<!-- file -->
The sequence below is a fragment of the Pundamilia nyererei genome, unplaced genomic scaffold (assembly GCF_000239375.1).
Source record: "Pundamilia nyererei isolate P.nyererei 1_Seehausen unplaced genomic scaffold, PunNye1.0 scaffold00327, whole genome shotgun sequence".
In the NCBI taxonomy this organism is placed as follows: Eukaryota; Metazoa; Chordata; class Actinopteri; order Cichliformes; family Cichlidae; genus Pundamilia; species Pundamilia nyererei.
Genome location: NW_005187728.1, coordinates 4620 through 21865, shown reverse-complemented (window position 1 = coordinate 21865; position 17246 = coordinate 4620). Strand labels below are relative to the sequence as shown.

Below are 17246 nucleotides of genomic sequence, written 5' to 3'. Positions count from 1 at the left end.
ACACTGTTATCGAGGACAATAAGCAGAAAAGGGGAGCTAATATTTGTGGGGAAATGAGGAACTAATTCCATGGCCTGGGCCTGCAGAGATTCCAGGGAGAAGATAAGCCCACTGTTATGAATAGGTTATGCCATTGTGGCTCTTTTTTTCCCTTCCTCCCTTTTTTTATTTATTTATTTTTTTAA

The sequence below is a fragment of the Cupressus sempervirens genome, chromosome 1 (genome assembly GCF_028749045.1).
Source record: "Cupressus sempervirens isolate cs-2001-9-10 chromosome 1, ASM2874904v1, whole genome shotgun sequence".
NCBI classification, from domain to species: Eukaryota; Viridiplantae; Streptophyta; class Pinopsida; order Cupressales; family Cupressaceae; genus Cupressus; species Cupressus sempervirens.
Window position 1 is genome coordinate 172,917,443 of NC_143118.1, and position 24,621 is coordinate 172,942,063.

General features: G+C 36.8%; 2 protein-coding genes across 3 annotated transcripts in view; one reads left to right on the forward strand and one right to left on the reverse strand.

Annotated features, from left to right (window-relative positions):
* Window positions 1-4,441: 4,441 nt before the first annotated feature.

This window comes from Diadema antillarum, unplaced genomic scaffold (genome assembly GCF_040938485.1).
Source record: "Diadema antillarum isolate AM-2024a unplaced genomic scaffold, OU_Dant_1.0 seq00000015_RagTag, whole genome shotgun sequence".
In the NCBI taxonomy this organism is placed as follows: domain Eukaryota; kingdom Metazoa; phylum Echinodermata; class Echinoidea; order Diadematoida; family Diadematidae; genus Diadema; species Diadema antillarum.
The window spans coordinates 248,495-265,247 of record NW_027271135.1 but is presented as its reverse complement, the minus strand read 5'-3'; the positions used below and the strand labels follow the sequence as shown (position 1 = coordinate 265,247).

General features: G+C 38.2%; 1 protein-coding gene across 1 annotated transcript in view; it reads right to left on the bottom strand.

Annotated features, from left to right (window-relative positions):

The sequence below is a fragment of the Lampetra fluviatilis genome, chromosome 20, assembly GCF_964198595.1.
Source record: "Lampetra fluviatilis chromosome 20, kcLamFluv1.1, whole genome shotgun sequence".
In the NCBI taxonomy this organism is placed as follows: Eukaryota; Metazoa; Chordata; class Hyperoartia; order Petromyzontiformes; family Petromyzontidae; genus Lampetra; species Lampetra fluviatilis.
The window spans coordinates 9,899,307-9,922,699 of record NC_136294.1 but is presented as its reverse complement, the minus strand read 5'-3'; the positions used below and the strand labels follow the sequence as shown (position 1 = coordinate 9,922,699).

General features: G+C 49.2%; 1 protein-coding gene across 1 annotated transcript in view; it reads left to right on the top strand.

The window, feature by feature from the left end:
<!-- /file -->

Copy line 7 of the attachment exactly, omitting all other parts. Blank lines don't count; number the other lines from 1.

The sequence below is a fragment of the Cupressus sempervirens genome, chromosome 1 (genome assembly GCF_028749045.1).